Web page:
(WASHINGTON, D.C.) – All or part of the below statement can be attributed to Larry Clinton, President and CEO of the Internet Security Alliance (ISA).
“Since the NIST Cybersecurity Framework (CSF) was released in 2013, ISA has been calling for it to fulfil the requirements set out in the Presidential Executive Order that generated its creation — that it be cost-effective, prioritized and supported by appropriate incentives. With the reformatted CSF v1.1, NIST has taken a significant step in that direction.
We see a fundamental shift in emphasis in the newest NIST proposal away from simply promoting an undefined notion of ‘use’ of the CSF toward the much more powerful concept of effective use of the Framework. This change of direction is critical if we are to maintain the vision of the Presidential Order, and the CSF itself, as a voluntary model for industry. Businesses are not going to adopt and continue to use the Framework’s standards or practices simply because a government agency says they exist. Businesses need to know these techniques are effective and cost-effective so they can prioritize their investments. This is impossible without metrics to judge cost-effectiveness.
The current CSF v1.1 proposal continues the enlightened process of blending government initiatives with private sector innovation to create a more sustainably secure cyber system. For example, since the unveiling of the original NIST CSF, the private sector has created a set of new analytical tools that can assist companies in measuring the impact of elements of NIST, including the economics of the benefit based on their unique threat posture, business plan etc. NIST’s CSF v1.1 proposal moves away from the former notion of a generalized metric, which could be misunderstood as a regulatory template, and instead proposes a new process on metrics that emphasizes the private sector innovations and their application to unique circumstances.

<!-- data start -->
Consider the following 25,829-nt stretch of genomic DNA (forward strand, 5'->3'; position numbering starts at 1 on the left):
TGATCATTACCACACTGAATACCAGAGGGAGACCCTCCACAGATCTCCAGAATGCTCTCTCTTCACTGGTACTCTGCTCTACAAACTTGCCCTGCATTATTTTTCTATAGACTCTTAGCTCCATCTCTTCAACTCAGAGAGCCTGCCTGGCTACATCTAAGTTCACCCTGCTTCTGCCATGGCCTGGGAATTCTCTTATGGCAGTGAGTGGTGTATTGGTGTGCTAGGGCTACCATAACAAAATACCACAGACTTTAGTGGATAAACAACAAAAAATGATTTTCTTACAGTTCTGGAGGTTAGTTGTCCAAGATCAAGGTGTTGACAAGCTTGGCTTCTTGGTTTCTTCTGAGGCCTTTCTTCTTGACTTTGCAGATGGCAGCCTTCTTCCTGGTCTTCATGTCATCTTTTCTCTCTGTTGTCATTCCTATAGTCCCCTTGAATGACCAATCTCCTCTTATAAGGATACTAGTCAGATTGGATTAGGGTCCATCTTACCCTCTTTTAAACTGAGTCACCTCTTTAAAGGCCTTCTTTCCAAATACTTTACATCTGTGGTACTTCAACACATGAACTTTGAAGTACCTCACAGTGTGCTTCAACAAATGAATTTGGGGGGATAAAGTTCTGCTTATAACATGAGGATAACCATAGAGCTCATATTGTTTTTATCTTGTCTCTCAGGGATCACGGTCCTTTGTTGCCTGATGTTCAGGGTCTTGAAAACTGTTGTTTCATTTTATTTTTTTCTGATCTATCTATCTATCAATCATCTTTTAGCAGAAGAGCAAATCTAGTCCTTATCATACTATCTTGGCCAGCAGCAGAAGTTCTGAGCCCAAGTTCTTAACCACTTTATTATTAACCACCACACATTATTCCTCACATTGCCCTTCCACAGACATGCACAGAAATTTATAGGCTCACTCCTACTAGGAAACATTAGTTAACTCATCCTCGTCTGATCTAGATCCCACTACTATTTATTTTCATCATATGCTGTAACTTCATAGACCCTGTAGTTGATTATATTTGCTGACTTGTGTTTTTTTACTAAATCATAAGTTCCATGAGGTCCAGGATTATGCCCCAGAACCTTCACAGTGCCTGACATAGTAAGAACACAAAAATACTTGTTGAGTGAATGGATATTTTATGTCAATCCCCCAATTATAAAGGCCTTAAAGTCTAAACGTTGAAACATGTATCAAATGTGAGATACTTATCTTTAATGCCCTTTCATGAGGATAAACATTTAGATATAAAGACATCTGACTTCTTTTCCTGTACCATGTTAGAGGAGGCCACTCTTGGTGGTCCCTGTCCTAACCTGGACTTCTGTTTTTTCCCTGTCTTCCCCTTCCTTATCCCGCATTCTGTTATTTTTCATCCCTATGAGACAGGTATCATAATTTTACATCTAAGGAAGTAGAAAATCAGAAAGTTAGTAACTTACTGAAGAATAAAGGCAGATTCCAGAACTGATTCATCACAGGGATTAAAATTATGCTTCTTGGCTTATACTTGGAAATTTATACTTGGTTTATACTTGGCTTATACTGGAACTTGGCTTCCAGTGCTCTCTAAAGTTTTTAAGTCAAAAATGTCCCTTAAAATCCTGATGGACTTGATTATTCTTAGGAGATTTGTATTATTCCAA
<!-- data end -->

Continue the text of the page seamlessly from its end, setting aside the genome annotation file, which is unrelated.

The new CSF v1.1 also acknowledges that it is ‘critical to examine the effectiveness of investments … understanding the relationship between organizational objectives and supportive cybersecurity outcomes,’ and that such measurements are beyond the scope of the Framework. However, as we point out in our comments, this finding aligns almost perfectly with the principles for corporate boards on cybersecurity laid out in the National Association of Corporate Directors Cyber-Risk Oversight Handbook on cybersecurity. Moreover, PWC has found such uses generate tangible cybersecurity improvements, including increased budget, better risk management, and helping to create a culture of security.
Moving toward a practical, non-regulatory metrics model and aligning it with the innovations and associated work being done in the private sector is a significant achievement and we congratulate NIST for this progress.”
About ISA: The Internet Security Alliance (ISA) is a trade association with members from virtually every critical industry sector. ISA’s mission is to integrate advanced technology with economics and public policy to create a sustainable system of cybersecurity. ISA pursues three goals: thought leadership, policy advocacy and promoting sound security practices. ISA’s “Cybersecurity Social Contract” has been embraced as the model for government policy by both Republicans and Democrats. ISA also developed the Cyber Risk Handbook for the National Association of Corporate Directors. For more information about ISA, please visit www.isalliance.org or 703-907-7090.